To date, previously reported supramolecular PARACEST agents have been symmetrical chelates coupled to cationic polymers through ion-pair attractions (9–10) or entrapped within a liposomal vesicle (11). The objectives of this study were to: 1) synthesize and demonstrate an asymmetric PARACEST chelate bifunctional-modified for chemical coupling to a lipid-encapsulated nanoparticle, 2) stably incorporate very high payloads of the lipid-conjugated PARACEST chelate into the nanoparticle surfactant, 3) measure the effectiveness of this PARACEST agent in suspension at 4.7 T, and 4) demonstrate the first fibrin-targeted PARACEST agent in vitro.
In brief, the PARACEST chelate was based upon the 1,4,7,10-tetraaza macrocycle employing N-substituted glycine ethyl ester ligating moieties and a functionalized aromatic group for lipid conjugation (The Dow Chemical Co.) (Fig. 1). Europium was added at equimolar concentrations to form the PARACEST construct, Eu3+-methoxy-benzyl-DOTA. A lipophilic tail, phosphatidylethanolamine (Avanti Polar Lipids, Inc.), was coupled to the compound through a thiourea linkage. Proton NMR spectroscopy was performed on the water soluble chelate (i.e., non-lipid conjugated) at 4.7 T revealing a distinct bound water peak at 52 ppm (data not shown), consistent with a previously reported symmetric PARACEST chelate (12).
Perfluorocarbon nanoparticles were produced similar to previous reports (4–5). The nanoparticles were prepared by emulsifying 15% (v/v) perfluorooctylbromide (PFOB; Minnesota Manufacturing and Mining), 1% (w/v) surfactant comixture, 2.5% (w/v) glycerin and water for the balance in a microfluidizer (Microfluidics, Inc.) for 4 minutes at 20,000 psi. PARACEST nanoparticle surfactant was comprised of phosphatidylcholine (Avanti Polar Lipids, Inc.), biotinylated dipalmitoylphosphatidylethanolamine (Avanti Polar Lipids, Inc.), and Eu3+-methoxy-benzyl-DOTA at a molar ratio of 59:1:40, respectively. Control nanoparticles lacked the europium chelate, which was substituted with an equivalent increase in phosphatidylcholine.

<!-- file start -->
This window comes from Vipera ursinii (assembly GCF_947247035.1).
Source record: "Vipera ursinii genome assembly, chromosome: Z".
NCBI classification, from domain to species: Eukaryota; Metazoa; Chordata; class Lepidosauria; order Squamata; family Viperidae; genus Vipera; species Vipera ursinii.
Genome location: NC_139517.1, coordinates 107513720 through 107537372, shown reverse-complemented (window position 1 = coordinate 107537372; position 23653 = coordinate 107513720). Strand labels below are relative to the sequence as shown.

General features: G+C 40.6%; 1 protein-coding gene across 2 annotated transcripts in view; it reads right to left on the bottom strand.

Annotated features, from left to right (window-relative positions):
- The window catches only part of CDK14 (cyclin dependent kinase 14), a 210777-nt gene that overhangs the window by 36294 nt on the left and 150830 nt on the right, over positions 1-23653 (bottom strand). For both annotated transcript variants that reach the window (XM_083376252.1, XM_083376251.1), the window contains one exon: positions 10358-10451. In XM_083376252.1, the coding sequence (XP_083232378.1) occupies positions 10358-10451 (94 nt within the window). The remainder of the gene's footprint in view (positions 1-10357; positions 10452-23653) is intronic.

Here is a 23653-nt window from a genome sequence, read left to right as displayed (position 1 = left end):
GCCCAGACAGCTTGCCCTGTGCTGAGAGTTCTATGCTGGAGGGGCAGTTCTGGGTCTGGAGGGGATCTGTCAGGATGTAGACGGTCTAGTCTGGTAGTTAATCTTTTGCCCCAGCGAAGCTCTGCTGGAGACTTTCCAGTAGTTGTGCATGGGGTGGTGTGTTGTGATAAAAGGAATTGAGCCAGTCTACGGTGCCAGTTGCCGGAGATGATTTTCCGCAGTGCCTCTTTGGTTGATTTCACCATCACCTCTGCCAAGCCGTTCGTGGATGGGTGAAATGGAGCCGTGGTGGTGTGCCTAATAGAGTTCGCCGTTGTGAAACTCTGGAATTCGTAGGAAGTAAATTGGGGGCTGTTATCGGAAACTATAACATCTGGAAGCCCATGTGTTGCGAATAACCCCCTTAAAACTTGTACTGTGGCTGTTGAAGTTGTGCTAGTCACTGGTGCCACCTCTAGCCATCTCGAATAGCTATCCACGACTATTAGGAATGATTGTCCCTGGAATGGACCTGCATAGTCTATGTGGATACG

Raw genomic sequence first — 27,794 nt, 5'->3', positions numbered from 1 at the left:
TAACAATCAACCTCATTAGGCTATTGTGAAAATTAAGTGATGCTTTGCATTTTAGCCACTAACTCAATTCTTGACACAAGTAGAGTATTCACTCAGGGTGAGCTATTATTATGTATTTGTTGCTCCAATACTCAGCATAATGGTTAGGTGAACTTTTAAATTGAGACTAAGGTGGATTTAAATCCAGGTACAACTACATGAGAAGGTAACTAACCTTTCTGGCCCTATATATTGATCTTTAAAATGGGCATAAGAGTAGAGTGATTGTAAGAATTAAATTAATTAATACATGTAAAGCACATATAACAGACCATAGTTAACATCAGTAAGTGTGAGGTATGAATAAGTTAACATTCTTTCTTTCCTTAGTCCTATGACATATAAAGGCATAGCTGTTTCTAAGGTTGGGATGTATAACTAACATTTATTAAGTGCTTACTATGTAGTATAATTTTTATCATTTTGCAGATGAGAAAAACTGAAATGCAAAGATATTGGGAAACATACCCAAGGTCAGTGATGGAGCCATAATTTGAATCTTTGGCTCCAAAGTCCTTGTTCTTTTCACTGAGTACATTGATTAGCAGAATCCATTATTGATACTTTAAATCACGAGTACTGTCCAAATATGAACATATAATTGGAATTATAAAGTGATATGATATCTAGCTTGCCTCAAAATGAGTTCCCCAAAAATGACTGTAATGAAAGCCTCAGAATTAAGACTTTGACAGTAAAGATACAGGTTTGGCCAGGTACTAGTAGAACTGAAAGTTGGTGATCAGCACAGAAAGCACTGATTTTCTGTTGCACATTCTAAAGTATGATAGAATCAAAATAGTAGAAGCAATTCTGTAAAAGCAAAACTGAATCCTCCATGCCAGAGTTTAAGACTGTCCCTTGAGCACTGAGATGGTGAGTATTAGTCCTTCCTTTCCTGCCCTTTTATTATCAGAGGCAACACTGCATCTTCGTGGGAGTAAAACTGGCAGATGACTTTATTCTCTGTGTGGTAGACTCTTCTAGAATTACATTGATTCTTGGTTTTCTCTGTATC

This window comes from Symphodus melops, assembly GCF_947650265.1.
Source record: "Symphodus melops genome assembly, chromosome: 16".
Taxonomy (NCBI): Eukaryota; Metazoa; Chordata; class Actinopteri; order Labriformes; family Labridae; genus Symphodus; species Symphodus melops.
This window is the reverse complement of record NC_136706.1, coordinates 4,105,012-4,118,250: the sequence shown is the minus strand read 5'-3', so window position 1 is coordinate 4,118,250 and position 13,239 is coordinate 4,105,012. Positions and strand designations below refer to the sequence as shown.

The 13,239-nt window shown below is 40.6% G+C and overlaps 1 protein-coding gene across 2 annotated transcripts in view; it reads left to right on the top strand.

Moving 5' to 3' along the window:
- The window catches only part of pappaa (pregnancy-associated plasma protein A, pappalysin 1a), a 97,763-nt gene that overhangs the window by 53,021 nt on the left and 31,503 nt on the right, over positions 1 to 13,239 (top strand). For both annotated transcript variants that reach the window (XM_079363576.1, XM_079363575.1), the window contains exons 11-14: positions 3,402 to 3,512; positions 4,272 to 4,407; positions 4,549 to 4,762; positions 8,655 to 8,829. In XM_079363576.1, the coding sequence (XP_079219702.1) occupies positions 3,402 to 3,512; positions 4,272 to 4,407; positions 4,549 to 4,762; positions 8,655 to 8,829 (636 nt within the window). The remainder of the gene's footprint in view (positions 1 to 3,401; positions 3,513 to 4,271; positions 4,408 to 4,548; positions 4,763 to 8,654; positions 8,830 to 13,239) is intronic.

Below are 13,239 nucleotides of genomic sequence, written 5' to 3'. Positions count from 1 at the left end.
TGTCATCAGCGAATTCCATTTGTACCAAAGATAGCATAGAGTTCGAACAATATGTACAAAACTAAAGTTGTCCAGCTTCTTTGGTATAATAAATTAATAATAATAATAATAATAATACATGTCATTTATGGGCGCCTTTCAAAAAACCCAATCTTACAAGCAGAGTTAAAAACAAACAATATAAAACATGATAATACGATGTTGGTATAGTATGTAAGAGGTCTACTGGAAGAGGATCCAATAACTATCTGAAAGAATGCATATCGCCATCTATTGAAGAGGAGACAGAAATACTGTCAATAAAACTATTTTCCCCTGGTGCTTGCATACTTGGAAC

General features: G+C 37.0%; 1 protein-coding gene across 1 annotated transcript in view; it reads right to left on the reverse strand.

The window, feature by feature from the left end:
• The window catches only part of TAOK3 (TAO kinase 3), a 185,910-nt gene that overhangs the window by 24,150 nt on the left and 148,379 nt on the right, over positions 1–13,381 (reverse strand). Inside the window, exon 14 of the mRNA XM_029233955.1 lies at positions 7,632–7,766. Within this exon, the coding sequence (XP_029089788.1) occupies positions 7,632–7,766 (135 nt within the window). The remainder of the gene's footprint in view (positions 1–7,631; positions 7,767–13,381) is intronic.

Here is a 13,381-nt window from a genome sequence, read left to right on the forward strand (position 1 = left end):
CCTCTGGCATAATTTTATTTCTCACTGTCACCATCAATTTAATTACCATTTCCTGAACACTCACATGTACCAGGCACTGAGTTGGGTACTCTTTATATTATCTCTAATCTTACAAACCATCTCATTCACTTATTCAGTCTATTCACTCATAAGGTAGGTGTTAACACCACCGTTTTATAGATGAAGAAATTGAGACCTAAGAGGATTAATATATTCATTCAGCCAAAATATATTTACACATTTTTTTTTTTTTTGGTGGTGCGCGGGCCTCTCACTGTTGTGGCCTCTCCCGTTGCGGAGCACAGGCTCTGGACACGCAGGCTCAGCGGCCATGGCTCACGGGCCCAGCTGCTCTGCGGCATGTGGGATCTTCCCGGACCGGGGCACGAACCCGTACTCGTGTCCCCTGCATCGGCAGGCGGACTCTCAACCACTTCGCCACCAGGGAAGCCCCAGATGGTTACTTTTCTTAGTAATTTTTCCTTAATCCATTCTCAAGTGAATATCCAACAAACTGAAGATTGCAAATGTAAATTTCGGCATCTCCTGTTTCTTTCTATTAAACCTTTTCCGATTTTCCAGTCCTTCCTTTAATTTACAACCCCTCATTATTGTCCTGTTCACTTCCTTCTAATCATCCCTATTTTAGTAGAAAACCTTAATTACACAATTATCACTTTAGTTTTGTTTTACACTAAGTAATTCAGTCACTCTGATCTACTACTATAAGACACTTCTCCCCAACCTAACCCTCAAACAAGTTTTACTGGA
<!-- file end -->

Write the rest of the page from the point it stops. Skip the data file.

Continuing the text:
Particle size, using quasi-elastic light scattering, and zeta potential, based upon an electrophoretic light scattering/laser Doppler velocimetry method, was measured in deionized water at 25°C with a Brookhaven ZetaPlus analyzer (Brookhaven Instrument Corp.). The europium content of the emulsion was determined by standard comparator instrumental neutron activation analysis at the University of Missouri Research Reactor (MURR). Specifically, Eu3+ was quantified by measuring the 842 keV gamma ray from the beta decay of 152mEu (t1/2 = 9.31 h) produced through neutron capture by 151Eu. The samples and comparator standards were irradiated in a thermal flux of ~ 5 × 1013 n/(s*cm2) for 60 seconds, allowed to decay for several hours, and counted on a high-resolution gamma-ray spectrometer for 30 minutes. The minimum detection limit for this procedure is 2 ng of Eu3+.
Imaging and spectroscopy studies were performed on a 4.7 T Varian Inova scanner at room temperature (23°C) using a 3 cm diameter custom-built circular surface coil. Bulk water spectra were collected from both PARACEST and control nanoparticle samples (50 μl) using a 2 second presaturation pulse at a power level of 28 dB. The saturation frequency was stepped between ±100 ppm (relative to the bulk water frequency at 0 ppm) in 1 ppm increments and the bulk water signal was integrated using a Matlab program (The MathWorks, Inc.). The difference between the integrated signals measured at equivalent positive and negative saturation frequencies was plotted, yielding saturation transfer profiles for the PARACEST and control nanoparticles.